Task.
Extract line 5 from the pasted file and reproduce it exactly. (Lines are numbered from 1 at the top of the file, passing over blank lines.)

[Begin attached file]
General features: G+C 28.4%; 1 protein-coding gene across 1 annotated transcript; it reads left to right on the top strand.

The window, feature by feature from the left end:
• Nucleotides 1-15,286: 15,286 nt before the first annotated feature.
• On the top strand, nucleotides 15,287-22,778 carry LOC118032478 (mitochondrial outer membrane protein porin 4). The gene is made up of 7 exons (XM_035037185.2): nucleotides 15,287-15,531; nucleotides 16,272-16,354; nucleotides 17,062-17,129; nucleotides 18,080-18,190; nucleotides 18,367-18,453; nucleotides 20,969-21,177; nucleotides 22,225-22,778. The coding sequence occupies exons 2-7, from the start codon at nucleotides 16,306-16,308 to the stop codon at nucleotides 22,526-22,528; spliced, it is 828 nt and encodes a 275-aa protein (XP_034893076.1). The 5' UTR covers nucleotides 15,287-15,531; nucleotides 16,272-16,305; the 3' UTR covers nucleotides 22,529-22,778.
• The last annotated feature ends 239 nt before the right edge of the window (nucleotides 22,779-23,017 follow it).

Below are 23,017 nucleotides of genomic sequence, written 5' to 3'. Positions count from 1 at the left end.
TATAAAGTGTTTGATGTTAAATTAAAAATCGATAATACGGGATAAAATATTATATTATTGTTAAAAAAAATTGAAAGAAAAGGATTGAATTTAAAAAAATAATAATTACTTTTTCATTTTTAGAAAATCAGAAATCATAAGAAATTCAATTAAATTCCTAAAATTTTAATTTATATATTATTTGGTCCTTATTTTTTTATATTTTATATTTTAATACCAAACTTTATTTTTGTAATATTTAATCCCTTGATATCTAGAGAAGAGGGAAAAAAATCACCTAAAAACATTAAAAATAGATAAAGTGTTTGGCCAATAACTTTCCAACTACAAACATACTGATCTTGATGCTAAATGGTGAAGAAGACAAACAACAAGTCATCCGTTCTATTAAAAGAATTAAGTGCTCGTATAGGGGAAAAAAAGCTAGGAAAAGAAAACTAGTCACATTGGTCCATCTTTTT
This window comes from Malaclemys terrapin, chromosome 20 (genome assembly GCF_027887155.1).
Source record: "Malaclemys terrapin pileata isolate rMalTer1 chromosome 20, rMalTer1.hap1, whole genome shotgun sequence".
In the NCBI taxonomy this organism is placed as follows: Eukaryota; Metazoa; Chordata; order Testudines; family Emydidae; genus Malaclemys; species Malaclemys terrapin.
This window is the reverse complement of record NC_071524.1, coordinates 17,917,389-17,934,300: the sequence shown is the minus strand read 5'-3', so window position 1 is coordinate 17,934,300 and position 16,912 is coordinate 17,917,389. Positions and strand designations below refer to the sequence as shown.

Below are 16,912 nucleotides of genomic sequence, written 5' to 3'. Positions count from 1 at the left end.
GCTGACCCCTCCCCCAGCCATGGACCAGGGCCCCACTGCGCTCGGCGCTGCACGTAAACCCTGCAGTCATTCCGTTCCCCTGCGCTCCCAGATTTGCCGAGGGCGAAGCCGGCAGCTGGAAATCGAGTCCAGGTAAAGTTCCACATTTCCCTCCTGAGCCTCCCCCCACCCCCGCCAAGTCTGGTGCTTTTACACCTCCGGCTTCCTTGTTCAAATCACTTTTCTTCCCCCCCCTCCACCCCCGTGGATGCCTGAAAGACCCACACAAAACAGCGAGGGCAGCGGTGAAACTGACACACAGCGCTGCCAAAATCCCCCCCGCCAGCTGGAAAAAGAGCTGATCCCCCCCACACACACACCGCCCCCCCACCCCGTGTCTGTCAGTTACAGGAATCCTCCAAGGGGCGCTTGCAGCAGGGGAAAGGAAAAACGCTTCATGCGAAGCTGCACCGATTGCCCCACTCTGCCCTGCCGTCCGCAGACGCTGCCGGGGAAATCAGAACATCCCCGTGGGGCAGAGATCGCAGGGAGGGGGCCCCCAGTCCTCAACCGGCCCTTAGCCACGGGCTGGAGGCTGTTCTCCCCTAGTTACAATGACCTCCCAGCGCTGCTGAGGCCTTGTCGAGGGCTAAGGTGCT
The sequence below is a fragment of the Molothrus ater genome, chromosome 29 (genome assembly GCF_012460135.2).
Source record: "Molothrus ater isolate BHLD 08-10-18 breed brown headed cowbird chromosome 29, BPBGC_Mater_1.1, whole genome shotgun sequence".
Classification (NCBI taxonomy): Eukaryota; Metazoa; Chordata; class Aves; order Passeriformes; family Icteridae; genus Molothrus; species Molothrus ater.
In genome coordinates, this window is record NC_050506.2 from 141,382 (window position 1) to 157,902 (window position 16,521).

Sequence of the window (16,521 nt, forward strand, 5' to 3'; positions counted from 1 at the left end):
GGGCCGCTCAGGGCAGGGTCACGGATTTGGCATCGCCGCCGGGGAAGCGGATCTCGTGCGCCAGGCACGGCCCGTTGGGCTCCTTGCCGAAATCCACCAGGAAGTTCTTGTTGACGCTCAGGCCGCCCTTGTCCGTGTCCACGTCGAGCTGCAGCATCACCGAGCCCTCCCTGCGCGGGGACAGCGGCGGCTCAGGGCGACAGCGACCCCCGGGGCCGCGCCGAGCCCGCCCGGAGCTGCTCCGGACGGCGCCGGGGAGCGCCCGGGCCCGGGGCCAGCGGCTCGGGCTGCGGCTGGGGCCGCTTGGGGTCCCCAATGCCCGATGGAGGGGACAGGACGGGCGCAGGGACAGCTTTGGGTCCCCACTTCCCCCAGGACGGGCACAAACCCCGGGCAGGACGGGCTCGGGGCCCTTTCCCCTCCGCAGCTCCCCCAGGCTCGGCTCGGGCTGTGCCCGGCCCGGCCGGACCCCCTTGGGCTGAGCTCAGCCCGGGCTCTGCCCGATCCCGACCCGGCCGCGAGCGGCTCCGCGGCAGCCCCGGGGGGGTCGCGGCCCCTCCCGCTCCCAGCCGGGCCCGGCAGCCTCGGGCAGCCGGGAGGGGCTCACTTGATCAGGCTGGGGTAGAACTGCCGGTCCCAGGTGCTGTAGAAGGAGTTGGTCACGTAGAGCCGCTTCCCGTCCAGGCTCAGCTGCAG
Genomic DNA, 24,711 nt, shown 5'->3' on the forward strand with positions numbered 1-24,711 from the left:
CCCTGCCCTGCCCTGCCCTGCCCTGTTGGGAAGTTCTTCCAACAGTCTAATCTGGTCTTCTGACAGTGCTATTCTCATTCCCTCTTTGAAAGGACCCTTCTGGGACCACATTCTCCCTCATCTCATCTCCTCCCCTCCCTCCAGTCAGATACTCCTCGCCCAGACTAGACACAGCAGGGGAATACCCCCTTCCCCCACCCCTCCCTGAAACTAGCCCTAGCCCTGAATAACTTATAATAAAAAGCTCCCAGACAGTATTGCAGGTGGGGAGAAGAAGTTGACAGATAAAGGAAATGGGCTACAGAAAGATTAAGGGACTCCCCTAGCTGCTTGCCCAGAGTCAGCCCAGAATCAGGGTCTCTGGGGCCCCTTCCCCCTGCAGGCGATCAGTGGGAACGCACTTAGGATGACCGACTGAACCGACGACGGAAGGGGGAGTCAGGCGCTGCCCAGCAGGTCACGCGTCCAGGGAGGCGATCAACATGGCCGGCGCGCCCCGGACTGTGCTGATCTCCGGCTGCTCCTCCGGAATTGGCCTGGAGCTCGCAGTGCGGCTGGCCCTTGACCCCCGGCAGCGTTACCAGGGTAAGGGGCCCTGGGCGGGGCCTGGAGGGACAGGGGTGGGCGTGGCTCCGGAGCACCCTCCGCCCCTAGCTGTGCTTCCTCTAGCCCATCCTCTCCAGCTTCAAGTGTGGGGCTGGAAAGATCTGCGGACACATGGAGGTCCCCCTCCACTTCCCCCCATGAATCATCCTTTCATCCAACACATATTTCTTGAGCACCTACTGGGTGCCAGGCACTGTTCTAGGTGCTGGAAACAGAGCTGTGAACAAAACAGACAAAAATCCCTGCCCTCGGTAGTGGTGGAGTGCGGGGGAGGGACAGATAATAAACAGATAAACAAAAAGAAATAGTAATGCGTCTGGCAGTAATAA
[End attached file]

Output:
• The last annotated feature ends 239 nt before the right edge of the window (nucleotides 22,779-23,017 follow it).